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WATER MANAGEMENT


Overall, in this case, a highly advanced


on-site waste water treatment plant is cost competitive compared to a public sewer and conventional treatment alternative.


More sustainability In addition to direct potential savings on effluent cost, there are a number of added benefits, which can increase the sustainability and economical feasibility of an on-site waste water treatment plant.


More life in local water streams: On-


site treatment will often lead to discharge into smaller, near-by streams, as opposed to a public sewer network (which will often transport the waste water over a long distance to a discharge point near the seaside). This helps to sustain life in the local


water streams. At the Herlev Hospital the waste water will be discharged into the nearby small water stream Kagsåen, which used to suffer from low water levels during summer periods. Water re-use: In addition, the


reclaimed water can be re-used for technical purposes like cooling towers or for other uses such as irrigation – this can result in potential savings for drinking water resources. At the Herlev Hospital re-use of 15,000 m3


per year for cooling


towers is under planning/construction. Heat recovery: In Denmark a significant amount of energy is used for heating the building and for producing hot water. A part of this energy leaves the building again with the waste water. The waste water at Herlev Hospital has an all year round temperature between


DHI Water expert in front of Membrane Filtration Units.


16-25˚C, which is suitable for heat recovery. The potential has been calculated to around ¤1/m3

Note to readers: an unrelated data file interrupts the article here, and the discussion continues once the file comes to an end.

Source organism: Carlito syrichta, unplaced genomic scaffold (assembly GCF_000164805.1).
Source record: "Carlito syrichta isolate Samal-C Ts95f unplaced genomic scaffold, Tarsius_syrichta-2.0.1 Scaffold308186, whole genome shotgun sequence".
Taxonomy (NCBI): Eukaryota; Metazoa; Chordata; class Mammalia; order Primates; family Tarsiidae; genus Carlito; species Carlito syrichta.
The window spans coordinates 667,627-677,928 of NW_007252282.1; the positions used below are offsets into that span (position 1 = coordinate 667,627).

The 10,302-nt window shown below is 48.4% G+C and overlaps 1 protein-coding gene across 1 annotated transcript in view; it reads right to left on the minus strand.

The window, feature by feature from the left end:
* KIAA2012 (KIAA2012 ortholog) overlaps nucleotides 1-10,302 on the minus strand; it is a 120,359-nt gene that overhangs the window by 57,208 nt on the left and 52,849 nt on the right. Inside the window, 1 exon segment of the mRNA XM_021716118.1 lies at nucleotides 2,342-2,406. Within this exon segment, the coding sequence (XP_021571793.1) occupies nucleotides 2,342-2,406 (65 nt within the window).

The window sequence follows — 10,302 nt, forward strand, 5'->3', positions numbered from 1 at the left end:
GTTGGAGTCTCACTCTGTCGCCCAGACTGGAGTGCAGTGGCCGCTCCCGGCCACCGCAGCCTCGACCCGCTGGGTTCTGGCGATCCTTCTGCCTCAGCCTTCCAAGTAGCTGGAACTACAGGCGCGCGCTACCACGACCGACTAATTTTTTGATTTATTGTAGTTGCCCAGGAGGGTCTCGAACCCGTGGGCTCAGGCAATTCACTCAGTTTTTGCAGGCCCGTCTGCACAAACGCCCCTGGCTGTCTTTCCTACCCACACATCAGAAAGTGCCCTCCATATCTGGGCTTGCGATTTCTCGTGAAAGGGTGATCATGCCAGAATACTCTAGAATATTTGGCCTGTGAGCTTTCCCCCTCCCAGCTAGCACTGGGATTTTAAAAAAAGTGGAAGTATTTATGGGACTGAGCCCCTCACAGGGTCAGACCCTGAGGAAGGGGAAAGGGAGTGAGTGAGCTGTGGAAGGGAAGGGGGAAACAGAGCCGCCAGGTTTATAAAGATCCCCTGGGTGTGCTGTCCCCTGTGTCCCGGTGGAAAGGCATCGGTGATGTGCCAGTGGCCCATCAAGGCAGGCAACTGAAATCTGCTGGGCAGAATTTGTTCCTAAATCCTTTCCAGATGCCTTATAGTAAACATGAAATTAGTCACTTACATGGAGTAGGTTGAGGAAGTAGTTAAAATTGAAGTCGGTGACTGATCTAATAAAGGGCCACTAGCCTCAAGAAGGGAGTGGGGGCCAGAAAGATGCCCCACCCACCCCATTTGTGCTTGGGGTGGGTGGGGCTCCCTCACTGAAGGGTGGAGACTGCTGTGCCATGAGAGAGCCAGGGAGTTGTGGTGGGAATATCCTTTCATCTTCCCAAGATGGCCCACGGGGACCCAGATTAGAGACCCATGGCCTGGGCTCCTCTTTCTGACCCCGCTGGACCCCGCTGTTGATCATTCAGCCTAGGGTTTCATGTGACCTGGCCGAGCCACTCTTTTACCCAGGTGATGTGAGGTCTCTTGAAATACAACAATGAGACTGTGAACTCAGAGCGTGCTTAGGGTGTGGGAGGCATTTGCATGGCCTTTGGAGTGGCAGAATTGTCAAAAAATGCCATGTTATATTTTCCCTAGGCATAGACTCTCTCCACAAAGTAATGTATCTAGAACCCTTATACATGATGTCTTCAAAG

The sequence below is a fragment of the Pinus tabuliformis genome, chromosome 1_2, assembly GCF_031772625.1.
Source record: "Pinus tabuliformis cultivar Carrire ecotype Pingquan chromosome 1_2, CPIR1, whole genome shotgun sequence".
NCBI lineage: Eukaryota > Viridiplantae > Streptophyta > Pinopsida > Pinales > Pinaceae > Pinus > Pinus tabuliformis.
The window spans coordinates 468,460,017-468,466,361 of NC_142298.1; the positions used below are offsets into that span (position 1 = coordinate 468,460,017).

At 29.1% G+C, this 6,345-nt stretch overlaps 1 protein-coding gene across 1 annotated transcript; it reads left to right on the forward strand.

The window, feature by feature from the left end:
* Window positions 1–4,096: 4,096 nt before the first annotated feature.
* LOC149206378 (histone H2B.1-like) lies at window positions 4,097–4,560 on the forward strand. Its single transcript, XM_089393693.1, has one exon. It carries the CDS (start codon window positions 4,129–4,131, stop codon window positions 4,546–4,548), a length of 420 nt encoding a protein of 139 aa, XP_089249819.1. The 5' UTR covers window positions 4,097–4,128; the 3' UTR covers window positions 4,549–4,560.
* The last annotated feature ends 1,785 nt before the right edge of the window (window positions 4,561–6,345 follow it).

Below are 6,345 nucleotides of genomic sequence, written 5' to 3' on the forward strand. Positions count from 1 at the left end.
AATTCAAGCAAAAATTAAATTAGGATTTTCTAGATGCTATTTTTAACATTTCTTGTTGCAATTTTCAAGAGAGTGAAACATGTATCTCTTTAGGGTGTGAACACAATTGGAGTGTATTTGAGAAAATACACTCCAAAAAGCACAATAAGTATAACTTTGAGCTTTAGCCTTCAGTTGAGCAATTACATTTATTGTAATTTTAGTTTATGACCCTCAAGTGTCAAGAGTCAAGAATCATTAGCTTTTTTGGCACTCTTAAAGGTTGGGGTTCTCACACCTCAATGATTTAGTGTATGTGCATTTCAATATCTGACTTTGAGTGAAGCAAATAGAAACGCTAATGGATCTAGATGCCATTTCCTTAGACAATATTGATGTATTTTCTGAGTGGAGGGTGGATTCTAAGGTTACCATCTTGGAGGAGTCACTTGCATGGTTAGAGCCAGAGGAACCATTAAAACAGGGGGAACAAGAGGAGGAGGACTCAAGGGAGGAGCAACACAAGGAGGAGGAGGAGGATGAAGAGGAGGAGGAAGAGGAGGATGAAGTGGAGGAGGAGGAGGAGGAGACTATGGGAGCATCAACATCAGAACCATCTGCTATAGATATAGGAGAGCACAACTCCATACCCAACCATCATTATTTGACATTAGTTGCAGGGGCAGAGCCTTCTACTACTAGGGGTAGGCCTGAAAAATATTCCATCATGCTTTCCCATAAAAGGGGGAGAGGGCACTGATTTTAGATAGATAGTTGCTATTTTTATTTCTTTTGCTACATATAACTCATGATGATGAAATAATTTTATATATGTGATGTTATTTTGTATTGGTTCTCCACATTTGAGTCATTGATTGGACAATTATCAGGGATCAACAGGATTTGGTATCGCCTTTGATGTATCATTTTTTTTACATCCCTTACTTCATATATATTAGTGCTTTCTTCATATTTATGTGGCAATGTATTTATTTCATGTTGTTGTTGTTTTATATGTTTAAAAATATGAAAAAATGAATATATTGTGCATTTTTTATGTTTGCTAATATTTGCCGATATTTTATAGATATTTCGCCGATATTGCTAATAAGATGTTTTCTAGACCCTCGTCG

in saved energy cost.


Other benefits Monitoring the state of health of the hospital operations: Herlev hospital is part of a project led by DHI together with Herlev hospital doctors, running until 2019, where the waste water is being sampled on a weekly basis and tested for resistant bacteria. By combining DNA results from the waste water samples with results from inpatients, the early warning system makes it possible to go back and identify the sources. This, in turn, leads


to faster and more appropriate actions – for example, isolation of patients or increased hygiene levels can be initiated and the number of hospital infections featuring antibiotic resistant bacteria can be reduced – which will ultimately save lives.


Eliminating odour: Placing a waste


water treatment plant near a hospital and other residential buildings presents no problems with odour. The closest residential building is only 50 metres away, yet there have been no odour complaints received since the start of the project. Scientists from the Danish national research centre for working environments, NFA, and Danish Technological University (DTU), have further tested and concluded that the air emissions do not pose any threat to public health.


Closing comments The project at Herlev has been highly successful in demonstrating that on-site waste water treatment is an effective approach – enabling hospital management to take responsibility and protect the environment against the negative impact of their operations. At the same time, they can reduce the risk of spreading antibiotic resistant bacteria via waste water. In addition to this, the project has


GAC tanks. 22


shown a number of added benefits, such as more life in local water streams, water re-use, heat recovery and an early warning system to reduce the risk of hospital infections with resistant bacteria. This helps ensure hospital operations are even more sustainable. Finally, this approach may be more cost effective for the hospital than using public sewer and waste water treatment services.


IFHE IFHE DIGEST 2020


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